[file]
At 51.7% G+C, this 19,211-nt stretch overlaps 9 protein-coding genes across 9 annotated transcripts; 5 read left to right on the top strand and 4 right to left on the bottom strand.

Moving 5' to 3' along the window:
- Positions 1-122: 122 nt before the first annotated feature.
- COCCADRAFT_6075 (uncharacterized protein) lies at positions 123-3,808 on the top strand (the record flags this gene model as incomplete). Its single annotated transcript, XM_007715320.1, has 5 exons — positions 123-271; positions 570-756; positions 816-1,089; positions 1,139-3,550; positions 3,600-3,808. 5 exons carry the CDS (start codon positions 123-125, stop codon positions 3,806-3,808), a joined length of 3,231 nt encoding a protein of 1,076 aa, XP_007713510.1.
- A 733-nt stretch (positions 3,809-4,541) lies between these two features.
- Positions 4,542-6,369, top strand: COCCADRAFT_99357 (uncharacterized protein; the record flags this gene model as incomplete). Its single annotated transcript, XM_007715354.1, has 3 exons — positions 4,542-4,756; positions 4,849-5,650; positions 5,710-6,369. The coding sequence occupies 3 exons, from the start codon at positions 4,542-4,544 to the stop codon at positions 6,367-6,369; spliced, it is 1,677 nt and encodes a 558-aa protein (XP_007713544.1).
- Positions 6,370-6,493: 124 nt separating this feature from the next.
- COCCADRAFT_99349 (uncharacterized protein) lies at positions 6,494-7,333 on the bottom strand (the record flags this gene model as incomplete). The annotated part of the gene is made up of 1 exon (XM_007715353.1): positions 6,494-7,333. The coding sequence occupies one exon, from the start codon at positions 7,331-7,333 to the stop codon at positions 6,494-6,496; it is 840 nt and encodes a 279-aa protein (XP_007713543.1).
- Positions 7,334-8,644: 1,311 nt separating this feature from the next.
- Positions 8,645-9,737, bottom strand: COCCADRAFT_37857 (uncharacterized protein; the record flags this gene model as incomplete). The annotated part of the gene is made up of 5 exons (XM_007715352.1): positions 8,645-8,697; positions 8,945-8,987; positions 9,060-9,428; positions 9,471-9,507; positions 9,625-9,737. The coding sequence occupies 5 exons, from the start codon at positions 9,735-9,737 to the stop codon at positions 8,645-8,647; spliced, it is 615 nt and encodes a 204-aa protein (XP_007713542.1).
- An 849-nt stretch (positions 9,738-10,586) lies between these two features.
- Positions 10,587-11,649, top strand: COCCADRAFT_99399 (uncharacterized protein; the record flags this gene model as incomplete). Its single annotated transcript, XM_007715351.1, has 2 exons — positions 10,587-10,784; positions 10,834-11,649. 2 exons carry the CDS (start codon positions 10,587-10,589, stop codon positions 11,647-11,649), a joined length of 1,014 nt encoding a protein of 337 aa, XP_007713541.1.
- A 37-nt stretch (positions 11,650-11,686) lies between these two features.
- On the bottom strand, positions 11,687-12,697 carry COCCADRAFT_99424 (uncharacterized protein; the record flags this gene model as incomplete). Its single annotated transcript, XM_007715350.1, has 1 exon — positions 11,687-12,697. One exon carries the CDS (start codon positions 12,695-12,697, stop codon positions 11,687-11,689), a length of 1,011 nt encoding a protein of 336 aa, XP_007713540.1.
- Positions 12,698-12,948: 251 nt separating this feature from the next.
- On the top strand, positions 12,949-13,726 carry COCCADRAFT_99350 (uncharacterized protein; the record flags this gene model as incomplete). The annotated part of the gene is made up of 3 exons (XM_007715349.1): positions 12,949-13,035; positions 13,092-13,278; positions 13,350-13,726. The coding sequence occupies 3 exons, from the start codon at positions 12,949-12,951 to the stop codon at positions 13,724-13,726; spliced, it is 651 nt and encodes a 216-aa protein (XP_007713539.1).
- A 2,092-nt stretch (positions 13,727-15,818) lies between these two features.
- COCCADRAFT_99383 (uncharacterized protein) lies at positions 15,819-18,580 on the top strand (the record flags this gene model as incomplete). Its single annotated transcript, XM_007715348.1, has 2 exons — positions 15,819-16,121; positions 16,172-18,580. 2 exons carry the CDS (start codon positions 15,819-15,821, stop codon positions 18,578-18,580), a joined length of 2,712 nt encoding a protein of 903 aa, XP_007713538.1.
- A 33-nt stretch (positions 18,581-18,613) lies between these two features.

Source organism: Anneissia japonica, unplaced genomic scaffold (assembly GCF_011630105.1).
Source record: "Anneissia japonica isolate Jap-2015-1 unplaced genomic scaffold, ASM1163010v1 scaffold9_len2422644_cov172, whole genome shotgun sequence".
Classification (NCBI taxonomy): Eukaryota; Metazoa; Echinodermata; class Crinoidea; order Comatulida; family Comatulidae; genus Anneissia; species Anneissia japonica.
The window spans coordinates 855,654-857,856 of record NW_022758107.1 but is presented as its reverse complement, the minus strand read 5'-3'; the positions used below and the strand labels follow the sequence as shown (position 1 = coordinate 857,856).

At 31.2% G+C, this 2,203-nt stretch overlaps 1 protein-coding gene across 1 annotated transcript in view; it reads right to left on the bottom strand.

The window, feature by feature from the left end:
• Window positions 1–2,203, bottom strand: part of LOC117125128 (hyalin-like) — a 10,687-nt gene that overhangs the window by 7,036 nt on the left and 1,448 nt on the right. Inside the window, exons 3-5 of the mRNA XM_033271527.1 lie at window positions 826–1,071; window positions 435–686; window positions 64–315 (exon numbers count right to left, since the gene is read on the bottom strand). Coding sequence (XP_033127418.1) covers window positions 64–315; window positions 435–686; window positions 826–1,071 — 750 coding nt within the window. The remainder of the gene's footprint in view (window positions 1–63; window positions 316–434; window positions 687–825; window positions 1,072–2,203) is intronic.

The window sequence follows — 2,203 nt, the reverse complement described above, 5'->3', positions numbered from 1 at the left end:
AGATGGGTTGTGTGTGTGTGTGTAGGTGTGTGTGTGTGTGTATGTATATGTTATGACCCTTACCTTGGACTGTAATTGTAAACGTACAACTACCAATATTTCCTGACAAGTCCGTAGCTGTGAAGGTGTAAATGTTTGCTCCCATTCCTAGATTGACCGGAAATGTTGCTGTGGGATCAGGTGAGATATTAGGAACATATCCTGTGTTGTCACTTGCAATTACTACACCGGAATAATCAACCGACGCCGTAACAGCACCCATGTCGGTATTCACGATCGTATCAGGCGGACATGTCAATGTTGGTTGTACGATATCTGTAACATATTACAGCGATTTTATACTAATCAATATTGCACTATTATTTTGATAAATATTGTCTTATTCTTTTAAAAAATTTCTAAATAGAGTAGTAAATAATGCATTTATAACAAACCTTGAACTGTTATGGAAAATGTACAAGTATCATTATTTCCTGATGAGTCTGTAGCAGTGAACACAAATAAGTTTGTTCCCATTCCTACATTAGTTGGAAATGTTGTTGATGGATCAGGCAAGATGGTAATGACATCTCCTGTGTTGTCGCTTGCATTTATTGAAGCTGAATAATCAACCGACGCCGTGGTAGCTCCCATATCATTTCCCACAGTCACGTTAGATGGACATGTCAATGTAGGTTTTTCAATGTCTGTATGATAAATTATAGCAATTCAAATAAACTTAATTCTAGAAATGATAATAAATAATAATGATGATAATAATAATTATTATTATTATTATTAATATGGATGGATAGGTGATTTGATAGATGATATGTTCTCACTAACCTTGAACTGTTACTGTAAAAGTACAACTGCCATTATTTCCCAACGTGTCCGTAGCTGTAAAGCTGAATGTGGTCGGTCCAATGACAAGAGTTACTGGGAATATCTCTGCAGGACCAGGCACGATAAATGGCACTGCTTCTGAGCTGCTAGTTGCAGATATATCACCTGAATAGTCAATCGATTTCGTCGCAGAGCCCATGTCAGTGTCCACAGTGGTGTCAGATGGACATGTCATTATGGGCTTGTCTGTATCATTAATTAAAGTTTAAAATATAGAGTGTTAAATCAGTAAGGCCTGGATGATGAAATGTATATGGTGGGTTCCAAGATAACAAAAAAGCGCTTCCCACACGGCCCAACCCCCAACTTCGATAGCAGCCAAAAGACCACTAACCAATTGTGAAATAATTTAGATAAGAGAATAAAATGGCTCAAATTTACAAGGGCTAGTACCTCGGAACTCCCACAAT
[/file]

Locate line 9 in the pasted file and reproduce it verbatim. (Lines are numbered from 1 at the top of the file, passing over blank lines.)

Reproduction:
- Positions 7,334-8,644: 1,311 nt separating this feature from the next.